UNIVERSITY PARK, Pa. -- Penn State's Breazeale Nuclear Reactor was recently awarded a $1.36 million Department of Energy (DOE) grant to upgrade the facility to realize its fullest capabilities.
Kenan Ünlü, director of the Radiation Science and Engineering Center (RSEC), professor of nuclear engineering and the grant's principal investigator, explained, "When this reactor was built in 1955, it was built with 100 kilowatts of power. Then in 1965, the reactor power changed to one megawatt."
The enhancement in reactor power and change in fuel type from materials testing reactor (MTR) to Training, Research, Isotopes, General Atomic (TRIGA) left only one of the seven existing beam ports aligned with the centerline of the reactor core.
Ünlü said the MTR-TRIGA change limited utilization of the center's neutron beam capabilities. "Only two out of the seven beams ports were being used."
The upgrade, funded by the DOE's Nuclear Engineering University Program, will correct the inherent beam port alignment issues for optimal neutron output at experimental positions.
As part of the work, changes will be made to the core-moderator assembly, reactor core upper and lower grid plates, safety plates, reactor tower structure and neutron beam ports.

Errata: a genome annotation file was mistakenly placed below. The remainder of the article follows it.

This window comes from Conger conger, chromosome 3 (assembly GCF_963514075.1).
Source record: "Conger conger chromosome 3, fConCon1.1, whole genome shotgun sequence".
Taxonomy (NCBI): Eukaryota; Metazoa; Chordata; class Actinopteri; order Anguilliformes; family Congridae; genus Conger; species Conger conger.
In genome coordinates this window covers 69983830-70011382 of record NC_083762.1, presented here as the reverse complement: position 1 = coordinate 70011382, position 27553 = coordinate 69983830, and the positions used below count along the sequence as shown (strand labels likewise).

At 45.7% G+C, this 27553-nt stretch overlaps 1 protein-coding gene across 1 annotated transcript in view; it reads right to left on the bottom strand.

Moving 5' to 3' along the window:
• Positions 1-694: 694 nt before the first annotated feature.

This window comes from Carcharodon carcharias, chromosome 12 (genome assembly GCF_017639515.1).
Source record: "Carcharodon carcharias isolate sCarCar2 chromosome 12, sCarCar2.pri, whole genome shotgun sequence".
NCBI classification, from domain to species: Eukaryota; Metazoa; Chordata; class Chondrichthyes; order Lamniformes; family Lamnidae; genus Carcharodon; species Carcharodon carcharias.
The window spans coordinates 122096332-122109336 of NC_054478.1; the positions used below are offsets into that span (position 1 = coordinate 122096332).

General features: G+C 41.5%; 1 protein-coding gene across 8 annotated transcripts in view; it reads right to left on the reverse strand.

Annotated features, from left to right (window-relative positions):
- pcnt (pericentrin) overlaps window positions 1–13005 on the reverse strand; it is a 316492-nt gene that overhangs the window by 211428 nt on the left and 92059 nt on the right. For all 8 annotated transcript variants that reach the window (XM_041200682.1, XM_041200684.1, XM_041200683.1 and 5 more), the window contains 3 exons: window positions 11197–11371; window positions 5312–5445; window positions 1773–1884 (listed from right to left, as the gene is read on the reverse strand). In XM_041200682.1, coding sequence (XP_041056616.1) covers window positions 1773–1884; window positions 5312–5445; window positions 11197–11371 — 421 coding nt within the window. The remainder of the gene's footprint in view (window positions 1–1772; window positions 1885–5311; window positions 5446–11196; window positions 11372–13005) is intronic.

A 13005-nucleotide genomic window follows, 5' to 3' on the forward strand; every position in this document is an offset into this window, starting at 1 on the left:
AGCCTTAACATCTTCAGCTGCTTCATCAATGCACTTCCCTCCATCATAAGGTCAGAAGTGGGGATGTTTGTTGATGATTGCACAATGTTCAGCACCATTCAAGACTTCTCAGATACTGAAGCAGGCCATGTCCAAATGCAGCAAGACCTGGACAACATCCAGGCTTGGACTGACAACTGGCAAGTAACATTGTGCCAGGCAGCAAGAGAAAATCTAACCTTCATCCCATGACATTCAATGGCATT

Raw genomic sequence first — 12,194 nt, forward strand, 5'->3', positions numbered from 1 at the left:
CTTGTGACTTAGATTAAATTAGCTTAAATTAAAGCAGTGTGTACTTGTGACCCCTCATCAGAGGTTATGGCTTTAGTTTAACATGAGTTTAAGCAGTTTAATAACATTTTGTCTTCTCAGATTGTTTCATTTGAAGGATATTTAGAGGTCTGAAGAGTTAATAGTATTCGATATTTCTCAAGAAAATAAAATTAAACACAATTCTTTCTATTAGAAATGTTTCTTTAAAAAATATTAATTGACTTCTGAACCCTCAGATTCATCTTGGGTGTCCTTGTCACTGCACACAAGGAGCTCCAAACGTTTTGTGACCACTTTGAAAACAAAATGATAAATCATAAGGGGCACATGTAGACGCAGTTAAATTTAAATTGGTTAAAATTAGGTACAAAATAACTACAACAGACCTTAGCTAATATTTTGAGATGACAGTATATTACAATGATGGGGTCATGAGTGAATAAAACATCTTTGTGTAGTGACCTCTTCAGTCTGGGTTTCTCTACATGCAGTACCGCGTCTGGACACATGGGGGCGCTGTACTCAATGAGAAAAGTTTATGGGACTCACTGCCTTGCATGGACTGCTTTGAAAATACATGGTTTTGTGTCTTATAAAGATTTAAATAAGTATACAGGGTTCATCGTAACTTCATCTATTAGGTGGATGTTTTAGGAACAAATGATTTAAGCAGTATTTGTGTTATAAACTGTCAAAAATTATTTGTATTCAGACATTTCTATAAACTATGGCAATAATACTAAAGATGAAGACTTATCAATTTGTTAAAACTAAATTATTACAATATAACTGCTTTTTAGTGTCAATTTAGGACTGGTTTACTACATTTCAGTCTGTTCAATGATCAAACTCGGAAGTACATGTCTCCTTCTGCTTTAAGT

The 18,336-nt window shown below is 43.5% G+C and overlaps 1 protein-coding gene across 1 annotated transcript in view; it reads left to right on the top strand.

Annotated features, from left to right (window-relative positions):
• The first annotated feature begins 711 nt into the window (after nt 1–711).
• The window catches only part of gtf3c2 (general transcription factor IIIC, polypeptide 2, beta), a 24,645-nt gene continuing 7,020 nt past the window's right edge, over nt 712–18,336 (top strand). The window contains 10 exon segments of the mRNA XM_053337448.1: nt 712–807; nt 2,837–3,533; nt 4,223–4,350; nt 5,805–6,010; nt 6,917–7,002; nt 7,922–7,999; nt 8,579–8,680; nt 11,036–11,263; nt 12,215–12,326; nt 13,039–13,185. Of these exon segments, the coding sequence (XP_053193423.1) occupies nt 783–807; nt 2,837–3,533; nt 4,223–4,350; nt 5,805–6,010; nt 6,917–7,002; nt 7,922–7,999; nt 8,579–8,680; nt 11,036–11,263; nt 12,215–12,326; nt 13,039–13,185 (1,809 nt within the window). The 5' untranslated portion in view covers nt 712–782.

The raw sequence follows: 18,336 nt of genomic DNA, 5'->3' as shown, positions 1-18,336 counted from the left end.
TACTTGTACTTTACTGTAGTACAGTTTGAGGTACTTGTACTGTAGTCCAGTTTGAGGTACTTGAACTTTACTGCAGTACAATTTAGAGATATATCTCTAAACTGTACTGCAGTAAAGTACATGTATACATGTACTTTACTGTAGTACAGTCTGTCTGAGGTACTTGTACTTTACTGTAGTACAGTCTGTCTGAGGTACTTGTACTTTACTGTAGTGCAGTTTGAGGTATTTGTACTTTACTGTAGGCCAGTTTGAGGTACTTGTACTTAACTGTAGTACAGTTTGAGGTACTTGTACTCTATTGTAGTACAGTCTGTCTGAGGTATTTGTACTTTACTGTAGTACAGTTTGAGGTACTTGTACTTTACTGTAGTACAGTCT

"Through careful planning and parallel scheduling of work, we estimate that total reactor down time will be less than three months," Ünlü said. "Assuming that the Nuclear Regulatory Commission approval is received within one year, the entire project will be completed within two years.”
Ünlü said the enhancements will establish the RSEC as a state-of-the-art neutron beam facility capable of supporting existing and future nuclear energy-related teaching, research and development.
"Our new upgraded and improved facility will offer unparalleled research opportunities for Penn State faculty and graduate students in multiple disciplines while providing an excellent test bed for the development of instruments and experiments for researchers at Penn State, as well as other regional and national university researchers, industry and national laboratories."
Ünlü said he envisions the RSEC's new neutron beam capabilities being used for conducting cutting-edge research, including depth-versus-concentration measurements; measuring impurities in semiconductors, metals and alloys; materials characterization; and determining impurities in historically or technologically important materials.
He added that the Penn State center could be used as a small-scale test bed to develop new experiments and technique before being deployed at larger-scale facilities such as national laboratories.
Under Ünlü's leadership the RSEC has received approximately $9 million from University, federal and industry sources for physical improvements since 2008.
The Breazeale Nuclear Reactor is the country's longest continuously operating university research reactor and the only one in Pennsylvania. It is named in honor of William Breazeale, a physicist at Oak Ridge National Laboratory who oversaw the reactor's construction and became Penn State's first professor of nuclear engineering.